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Tapioca Flour Substitute And Other Flours
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I hate the aftertaste of tapioca flour...I have a rather sensitive palate but to me it seems to leave foods with a cardboardy after taste. Is there anything that I can substitute for this flour in recipes that does not have such a strong after taste? I read somewhere on the forum sweet rice flour and arrow root? But the recipes in particular I need to sub in are the vinegar pastry recipe in the glutten free gourmet and the pizza crust recipe which both already contain rice flour. Does the arrow root have a strong flavor like tapioca? I hate to purchase a new flour to experiment with and waste the money on another disaster. Also...has anyone experimented with quinoa flour? I have someone who is allergic to rice and was wondering if it could be used as a substitute? Thank you for your time.

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I have used quinoa flour a few times before, each time with bad results. I don't consider myself to have a very sensitive palate (not a lot of tastes offend me) but man oh man, I made bread that had some quinoa flour in it and it was AWFUL. So awful, I couldn't even eat one tiny piece. It went into the trash can immediately.

I'm not sure if my flour blend was just a bad mix of flours, or if quinoa flour is truly vile. I found it to have an even stronger taste than soy flour. I love quinoa, so I thought I'd enjoy the flour as well. NOPE! :)

I have not used arrowroot, so can't help you with that!

Some alternative flours:

coconut flour (it's very dry and soaks up liquid, you'll have to increase water or reduce flour amounts)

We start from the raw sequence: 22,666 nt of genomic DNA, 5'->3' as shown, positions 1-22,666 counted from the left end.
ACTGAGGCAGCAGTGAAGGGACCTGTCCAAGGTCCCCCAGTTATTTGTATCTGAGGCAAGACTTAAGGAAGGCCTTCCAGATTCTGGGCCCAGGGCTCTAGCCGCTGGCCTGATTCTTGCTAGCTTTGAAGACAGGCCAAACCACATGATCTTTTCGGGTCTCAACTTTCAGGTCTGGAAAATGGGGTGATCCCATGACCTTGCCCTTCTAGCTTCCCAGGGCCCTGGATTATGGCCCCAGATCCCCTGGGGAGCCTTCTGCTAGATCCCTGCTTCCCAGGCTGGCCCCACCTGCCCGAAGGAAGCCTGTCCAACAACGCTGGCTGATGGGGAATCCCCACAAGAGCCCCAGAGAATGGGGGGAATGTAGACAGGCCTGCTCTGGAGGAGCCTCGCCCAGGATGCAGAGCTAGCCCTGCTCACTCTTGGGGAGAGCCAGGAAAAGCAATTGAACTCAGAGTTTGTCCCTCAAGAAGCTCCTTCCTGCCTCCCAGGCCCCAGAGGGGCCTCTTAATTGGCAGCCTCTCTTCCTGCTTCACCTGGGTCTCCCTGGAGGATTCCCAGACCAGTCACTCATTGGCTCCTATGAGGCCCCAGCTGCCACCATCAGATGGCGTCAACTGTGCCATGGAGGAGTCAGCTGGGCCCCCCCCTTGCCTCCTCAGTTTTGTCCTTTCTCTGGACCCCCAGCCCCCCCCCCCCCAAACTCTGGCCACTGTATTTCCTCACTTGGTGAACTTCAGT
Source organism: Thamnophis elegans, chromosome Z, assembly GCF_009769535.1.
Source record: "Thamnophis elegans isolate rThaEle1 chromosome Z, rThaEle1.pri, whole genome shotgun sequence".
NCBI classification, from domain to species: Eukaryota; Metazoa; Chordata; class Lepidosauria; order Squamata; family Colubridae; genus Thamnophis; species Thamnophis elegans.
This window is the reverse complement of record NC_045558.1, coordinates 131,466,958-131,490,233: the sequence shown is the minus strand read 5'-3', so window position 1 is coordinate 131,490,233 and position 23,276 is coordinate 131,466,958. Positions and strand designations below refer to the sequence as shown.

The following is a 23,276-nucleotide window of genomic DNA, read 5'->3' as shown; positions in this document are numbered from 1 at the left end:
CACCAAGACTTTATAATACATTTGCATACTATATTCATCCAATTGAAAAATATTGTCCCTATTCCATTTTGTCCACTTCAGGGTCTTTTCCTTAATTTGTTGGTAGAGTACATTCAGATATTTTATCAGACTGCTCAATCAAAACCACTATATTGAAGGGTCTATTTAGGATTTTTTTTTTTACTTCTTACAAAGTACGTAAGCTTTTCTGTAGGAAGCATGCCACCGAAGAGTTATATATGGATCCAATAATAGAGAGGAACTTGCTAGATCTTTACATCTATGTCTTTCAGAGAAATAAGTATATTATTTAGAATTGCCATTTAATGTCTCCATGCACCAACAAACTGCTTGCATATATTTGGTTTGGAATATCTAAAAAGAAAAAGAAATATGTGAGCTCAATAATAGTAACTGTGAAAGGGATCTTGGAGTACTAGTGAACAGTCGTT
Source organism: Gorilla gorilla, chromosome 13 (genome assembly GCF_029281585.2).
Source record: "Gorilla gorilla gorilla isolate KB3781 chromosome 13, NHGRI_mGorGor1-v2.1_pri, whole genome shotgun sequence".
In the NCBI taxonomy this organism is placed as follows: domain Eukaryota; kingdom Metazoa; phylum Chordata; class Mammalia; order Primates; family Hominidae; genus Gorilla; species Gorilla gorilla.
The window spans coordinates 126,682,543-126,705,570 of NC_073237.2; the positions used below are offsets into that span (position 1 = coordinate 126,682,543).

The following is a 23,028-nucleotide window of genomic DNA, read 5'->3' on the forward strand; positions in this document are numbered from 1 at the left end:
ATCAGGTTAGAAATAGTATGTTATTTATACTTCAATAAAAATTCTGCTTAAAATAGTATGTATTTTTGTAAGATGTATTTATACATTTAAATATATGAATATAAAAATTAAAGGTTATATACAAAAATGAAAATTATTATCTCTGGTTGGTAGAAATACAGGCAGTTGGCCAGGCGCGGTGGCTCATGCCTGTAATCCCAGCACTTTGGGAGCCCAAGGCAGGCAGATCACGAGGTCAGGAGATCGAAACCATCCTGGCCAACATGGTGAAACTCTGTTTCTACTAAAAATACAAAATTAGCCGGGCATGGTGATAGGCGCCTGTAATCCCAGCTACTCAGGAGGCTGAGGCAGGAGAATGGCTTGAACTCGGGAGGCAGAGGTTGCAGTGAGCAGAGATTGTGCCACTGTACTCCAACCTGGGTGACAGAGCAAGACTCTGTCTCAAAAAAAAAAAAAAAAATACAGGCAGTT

almond flour (you can use this by itself)

potato starch (not used this, but I think it might replace tapioca starch?)

soy flour (has a strong taste, make sure you're making something hearty/rich with this!)

garbanzo and fava bean flour (not used these)

You can also make coconut meal by grinding coconut flakes in a coffee grinder or food processor, you can make nut meal (from almonds, pecans, etc.) this way as well. It's very fluffy and moist. Don't over-grind or you'll end up with butter!

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I'm just going to add my 2 cents (in red)

Some alternative flours:

coconut flour (it's very dry and soaks up liquid, you'll have to increase water or reduce flour amounts) (I've never tried)

almond flour (you can use this by itself) (you may need to reduce your butter/oil/shortening as the almonds will provide an additional fat source and the recipe may be too oily or cookies will spread . . . )

potato starch (not used this, but I think it might replace tapioca starch?) (I've used this in one of my recipes in place of tapioca and it turned out well but there was no additional potato starch in the recipe)

soy flour (has a strong taste, make sure you're making something hearty/rich with this!) agree

garbanzo and fava bean flour (not used these) (has a definite taste/aftertaste . . . some people like the bean flours and some don't . . . I don't)

I have never tried the quinoa or arrowroot. I have used millet flour and sorghum flour (together) in a bread recipe and I thought that bread actually had the best taste out of all the breads I've tried. I have not tried them in anything else.

I have not had good luck with sweet rice flour . . . it seems to make my items come out kind of gummy/doughy . . . I'm sure other people have been successful though.

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Thank you for your replys you named a few flours I have been curious about! I have substituted potato startch for corn startch with good results and egg replacer for eggs with very nice fluffy results. I've tried the arrowhead mills gluten-free all purpose mix and the bob's redmills one in drop biscuits with the bob's red mill one making fluffier biscuits that tasted like the ones found in red lobster. I've tried different shortenings, I found meat shortening- like pork fat although gives a good flavor it causes whatever it is to be crumbly and if its a biscuit it is pancaked out instead of rising. I have found vegan shortening I think its called paradis shortening has had the best results. I've finally started branching out from the recipes in the books subbing and such to see what works but I'm very grateful for anyone who has tried it first!

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